The Town of St. Marys plans to mark National Day for Truth and Reconciliation. A media release reported there will be a variety of activities that will help promote healing and education in the community.
September 30th will begin with the raising of a unique orange flag at all five municipal facilities. The flag, which includes the words “Every Child Matters” was designed by Jeffrey “Red” George, an Ojibway artist who grew up on the lands of the First Nation of Kettle and Stoney Point.
The municipality also invites the community to wear orange to honour the memory of Indigenous children who suffered in the residential school system.
The release says that from 7:30 a.m. to approximately 5:00 p.m., a sacred fire will burn at the north end of Milt Dunnell Field. At 4:00 p.m. at Milt Dunnell Field, volunteers are planning a family art activity, in conjunction with the St. Marys Public Library and Indigenous author S.P. Joseph Lyons, an Anishinaabe Algonquin children's author; fantasy, Sci-Fi, Romance novelist, speaker, and Indigenous education advocate.
Mayor Al Strathdee said, “We will continue to promote education and events that allow us to heal as a community and better take into consideration Indigenous efforts and opinions in our activities moving forward.”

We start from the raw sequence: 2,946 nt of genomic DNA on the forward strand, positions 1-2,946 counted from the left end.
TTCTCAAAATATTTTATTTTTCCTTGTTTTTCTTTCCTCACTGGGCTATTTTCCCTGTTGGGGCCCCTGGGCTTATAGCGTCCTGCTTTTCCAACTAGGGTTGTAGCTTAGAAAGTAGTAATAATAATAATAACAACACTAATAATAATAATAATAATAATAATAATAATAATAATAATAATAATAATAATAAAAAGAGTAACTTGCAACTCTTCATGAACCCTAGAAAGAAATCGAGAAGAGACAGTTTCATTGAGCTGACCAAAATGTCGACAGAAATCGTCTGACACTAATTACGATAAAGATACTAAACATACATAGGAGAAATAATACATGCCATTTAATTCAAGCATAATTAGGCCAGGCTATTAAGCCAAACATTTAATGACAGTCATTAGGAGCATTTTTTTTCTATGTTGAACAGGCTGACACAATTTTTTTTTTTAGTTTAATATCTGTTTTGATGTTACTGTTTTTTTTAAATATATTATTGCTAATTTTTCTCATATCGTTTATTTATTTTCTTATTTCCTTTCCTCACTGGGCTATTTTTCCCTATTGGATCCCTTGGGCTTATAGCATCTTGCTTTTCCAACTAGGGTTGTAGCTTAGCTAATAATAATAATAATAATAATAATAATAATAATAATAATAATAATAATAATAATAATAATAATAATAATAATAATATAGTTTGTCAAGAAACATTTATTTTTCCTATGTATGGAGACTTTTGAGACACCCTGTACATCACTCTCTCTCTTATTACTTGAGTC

In addition to offering Indigenous resources on its social media, the Library will unveil a new “story walk”, suitable for all ages, in Cenotaph Park beside Town Hall on September 29. The featured book is The Seven Grandfather Teachings, which are morals and principles for all nations of Turtle Island, a name used by many Indigenous peoples for North America.
“We are grateful for the input of many individuals who have helped us begin to understand our past and to commit to a better feature,” Strathdee saadded. “We are especially grateful for guidance and teachings from Patsy Anne Day who is helping us on this journey.”
People can follow the Town of St. Marys on Facebook, Twitter and Instagram for more information and updates.